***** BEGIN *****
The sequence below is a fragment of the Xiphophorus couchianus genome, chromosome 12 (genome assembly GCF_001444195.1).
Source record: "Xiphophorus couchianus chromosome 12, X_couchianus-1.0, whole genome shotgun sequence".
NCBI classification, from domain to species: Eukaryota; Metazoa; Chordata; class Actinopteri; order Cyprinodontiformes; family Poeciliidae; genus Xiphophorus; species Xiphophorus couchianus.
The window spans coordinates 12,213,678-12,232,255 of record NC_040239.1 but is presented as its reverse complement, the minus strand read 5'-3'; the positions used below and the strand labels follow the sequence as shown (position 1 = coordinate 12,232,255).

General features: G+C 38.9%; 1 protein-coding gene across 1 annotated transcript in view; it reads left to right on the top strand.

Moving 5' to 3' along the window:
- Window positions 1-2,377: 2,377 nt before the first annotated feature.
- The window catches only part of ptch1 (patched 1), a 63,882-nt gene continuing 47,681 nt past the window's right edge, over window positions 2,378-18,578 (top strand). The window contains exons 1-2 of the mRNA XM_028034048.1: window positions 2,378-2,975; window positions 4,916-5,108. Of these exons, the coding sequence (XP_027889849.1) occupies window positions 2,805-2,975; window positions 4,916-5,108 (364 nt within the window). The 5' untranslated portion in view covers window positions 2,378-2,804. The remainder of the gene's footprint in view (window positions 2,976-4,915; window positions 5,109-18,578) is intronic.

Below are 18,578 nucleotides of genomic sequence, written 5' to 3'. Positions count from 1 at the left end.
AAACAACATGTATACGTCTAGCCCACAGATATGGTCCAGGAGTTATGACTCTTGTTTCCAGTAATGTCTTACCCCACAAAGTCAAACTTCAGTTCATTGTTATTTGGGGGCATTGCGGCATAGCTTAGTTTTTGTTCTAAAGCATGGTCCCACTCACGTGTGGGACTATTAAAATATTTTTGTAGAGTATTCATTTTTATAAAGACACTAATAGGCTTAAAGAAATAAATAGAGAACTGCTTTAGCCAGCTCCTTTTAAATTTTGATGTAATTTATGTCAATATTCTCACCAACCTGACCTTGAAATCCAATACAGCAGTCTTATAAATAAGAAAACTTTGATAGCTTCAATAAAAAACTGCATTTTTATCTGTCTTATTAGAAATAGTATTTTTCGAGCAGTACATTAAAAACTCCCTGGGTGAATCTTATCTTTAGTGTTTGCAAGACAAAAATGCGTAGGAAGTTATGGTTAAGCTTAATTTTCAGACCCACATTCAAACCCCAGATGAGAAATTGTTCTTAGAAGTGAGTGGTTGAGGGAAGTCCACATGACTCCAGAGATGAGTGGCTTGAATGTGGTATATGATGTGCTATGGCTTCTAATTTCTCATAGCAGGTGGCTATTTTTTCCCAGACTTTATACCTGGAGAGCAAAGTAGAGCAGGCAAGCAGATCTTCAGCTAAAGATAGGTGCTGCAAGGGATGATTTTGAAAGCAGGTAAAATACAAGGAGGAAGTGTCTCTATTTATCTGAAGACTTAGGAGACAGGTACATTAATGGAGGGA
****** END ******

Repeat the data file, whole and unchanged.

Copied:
The sequence below is a fragment of the Xiphophorus couchianus genome, chromosome 12 (genome assembly GCF_001444195.1).
Source record: "Xiphophorus couchianus chromosome 12, X_couchianus-1.0, whole genome shotgun sequence".
NCBI classification, from domain to species: Eukaryota; Metazoa; Chordata; class Actinopteri; order Cyprinodontiformes; family Poeciliidae; genus Xiphophorus; species Xiphophorus couchianus.
The window spans coordinates 12,213,678-12,232,255 of record NC_040239.1 but is presented as its reverse complement, the minus strand read 5'-3'; the positions used below and the strand labels follow the sequence as shown (position 1 = coordinate 12,232,255).

General features: G+C 38.9%; 1 protein-coding gene across 1 annotated transcript in view; it reads left to right on the top strand.

Moving 5' to 3' along the window:
- Window positions 1-2,377: 2,377 nt before the first annotated feature.
- The window catches only part of ptch1 (patched 1), a 63,882-nt gene continuing 47,681 nt past the window's right edge, over window positions 2,378-18,578 (top strand). The window contains exons 1-2 of the mRNA XM_028034048.1: window positions 2,378-2,975; window positions 4,916-5,108. Of these exons, the coding sequence (XP_027889849.1) occupies window positions 2,805-2,975; window positions 4,916-5,108 (364 nt within the window). The 5' untranslated portion in view covers window positions 2,378-2,804. The remainder of the gene's footprint in view (window positions 2,976-4,915; window positions 5,109-18,578) is intronic.

Below are 18,578 nucleotides of genomic sequence, written 5' to 3'. Positions count from 1 at the left end.
AAACAACATGTATACGTCTAGCCCACAGATATGGTCCAGGAGTTATGACTCTTGTTTCCAGTAATGTCTTACCCCACAAAGTCAAACTTCAGTTCATTGTTATTTGGGGGCATTGCGGCATAGCTTAGTTTTTGTTCTAAAGCATGGTCCCACTCACGTGTGGGACTATTAAAATATTTTTGTAGAGTATTCATTTTTATAAAGACACTAATAGGCTTAAAGAAATAAATAGAGAACTGCTTTAGCCAGCTCCTTTTAAATTTTGATGTAATTTATGTCAATATTCTCACCAACCTGACCTTGAAATCCAATACAGCAGTCTTATAAATAAGAAAACTTTGATAGCTTCAATAAAAAACTGCATTTTTATCTGTCTTATTAGAAATAGTATTTTTCGAGCAGTACATTAAAAACTCCCTGGGTGAATCTTATCTTTAGTGTTTGCAAGACAAAAATGCGTAGGAAGTTATGGTTAAGCTTAATTTTCAGACCCACATTCAAACCCCAGATGAGAAATTGTTCTTAGAAGTGAGTGGTTGAGGGAAGTCCACATGACTCCAGAGATGAGTGGCTTGAATGTGGTATATGATGTGCTATGGCTTCTAATTTCTCATAGCAGGTGGCTATTTTTTCCCAGACTTTATACCTGGAGAGCAAAGTAGAGCAGGCAAGCAGATCTTCAGCTAAAGATAGGTGCTGCAAGGGATGATTTTGAAAGCAGGTAAAATACAAGGAGGAAGTGTCTCTATTTATCTGAAGACTTAGGAGACAGGTACATTAATGGAGGGA